Soon, law against residential areas near dumping zones
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In a bid to curb civic problems arising from the residential areas being near the city's dumping grounds, State Minister for Urban Development Bhaskar Jadhav said the state would make a provision to legally disallow residential areas around any dumping grounds developed in future.
Jadhav told the state legislative council on Thursday that the state would also reserve specific plots for dumping grounds in the city's new development plan. The new development plan is being drafted and is expected to be ready by 2014.
"The dumping grounds are created away from the city to avoid any discomfort to people but a few years down the line residential areas crop up around these dumping grounds, giving rise to social problems we had meant to avoid in the first place," Jadhav said.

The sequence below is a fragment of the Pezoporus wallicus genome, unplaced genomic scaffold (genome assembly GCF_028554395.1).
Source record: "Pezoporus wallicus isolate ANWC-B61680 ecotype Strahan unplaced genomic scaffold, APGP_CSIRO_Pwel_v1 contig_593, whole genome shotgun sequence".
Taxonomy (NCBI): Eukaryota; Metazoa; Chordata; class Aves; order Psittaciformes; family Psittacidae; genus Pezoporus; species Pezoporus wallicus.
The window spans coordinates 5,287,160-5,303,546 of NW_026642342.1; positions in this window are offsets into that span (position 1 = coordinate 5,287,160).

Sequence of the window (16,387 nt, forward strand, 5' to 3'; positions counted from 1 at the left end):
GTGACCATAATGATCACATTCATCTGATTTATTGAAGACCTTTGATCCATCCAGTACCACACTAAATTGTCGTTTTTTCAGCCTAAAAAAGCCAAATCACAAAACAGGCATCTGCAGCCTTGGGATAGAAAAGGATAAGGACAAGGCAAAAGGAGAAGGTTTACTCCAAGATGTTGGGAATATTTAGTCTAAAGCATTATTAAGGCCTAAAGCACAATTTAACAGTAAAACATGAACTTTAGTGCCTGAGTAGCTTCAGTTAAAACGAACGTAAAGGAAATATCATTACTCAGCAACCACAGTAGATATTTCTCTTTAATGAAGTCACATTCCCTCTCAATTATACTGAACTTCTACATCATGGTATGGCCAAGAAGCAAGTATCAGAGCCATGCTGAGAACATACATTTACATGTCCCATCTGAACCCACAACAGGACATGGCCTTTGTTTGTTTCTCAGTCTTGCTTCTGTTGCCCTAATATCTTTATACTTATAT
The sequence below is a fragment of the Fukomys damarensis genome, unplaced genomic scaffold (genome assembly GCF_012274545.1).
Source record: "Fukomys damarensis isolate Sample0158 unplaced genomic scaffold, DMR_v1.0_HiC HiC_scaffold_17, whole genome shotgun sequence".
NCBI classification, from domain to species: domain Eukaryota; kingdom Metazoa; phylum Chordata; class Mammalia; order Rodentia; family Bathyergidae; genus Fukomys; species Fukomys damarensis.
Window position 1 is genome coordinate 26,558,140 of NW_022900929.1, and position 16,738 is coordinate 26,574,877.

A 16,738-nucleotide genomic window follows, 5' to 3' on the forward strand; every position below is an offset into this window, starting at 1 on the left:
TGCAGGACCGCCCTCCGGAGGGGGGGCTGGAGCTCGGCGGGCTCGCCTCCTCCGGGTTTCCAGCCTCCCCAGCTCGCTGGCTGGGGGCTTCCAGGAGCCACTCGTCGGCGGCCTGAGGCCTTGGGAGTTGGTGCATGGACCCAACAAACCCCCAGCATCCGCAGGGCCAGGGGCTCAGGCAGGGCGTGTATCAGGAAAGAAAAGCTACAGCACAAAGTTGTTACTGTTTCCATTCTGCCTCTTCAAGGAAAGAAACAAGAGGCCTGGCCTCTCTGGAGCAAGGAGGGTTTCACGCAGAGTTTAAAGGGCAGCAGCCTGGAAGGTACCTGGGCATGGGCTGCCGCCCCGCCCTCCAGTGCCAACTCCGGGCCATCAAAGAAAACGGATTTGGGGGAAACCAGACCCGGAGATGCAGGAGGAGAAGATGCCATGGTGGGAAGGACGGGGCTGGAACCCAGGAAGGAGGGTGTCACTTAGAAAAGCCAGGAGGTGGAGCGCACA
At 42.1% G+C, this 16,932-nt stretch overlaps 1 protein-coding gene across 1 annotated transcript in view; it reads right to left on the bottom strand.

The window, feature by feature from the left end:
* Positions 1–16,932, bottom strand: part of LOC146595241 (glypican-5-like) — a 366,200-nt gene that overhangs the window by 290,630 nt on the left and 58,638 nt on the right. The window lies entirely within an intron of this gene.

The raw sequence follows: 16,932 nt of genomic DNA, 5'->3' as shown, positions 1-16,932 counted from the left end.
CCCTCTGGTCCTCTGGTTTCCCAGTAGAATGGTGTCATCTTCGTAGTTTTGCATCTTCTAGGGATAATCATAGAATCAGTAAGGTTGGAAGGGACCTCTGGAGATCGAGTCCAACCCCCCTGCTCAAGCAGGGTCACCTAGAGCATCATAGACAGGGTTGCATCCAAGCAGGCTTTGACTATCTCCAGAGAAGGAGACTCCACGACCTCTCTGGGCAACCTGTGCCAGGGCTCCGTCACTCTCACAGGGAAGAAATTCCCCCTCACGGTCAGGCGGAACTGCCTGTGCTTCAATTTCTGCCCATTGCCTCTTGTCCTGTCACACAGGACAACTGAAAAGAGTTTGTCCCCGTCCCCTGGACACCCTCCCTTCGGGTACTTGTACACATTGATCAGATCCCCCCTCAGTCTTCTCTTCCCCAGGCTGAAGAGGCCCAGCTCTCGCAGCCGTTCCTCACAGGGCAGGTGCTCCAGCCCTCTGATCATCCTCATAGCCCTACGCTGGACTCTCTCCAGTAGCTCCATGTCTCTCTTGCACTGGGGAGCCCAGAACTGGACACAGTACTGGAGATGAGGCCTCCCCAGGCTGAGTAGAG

"We will make a provision in the law saying residential areas should not be allowed to come up within a particular periphery of the dumping grounds from now on," he added.
The issue was discussed as part of a calling attention motion by NCP's Hemant Takle on the inconvenience caused to the residents living around the dumping ground at Kanjurmarg (East).
Takle alleged that the plot used as a dumping ground now was earlier reserved for building houses.
Jadhav accepted that the land was reserved for building houses, but was used as a dumping ground later following the directives of the Supreme Court.
A few years ago, a residents' group had approached the Supreme Court against the Brihanmumbai Municipal Corporation (BMC) for the closure of the dumping ground at Chinchavali. Later, another residents' group moved the Bombay High Court for the closure of the dumping ground at Gorai. The courts had ruled in the residents' favour. As per the Supreme Court's directive, the salt commissioner had handed over 141.77 hectares at Kanjurmarg to the state government to be transferred to the BMC.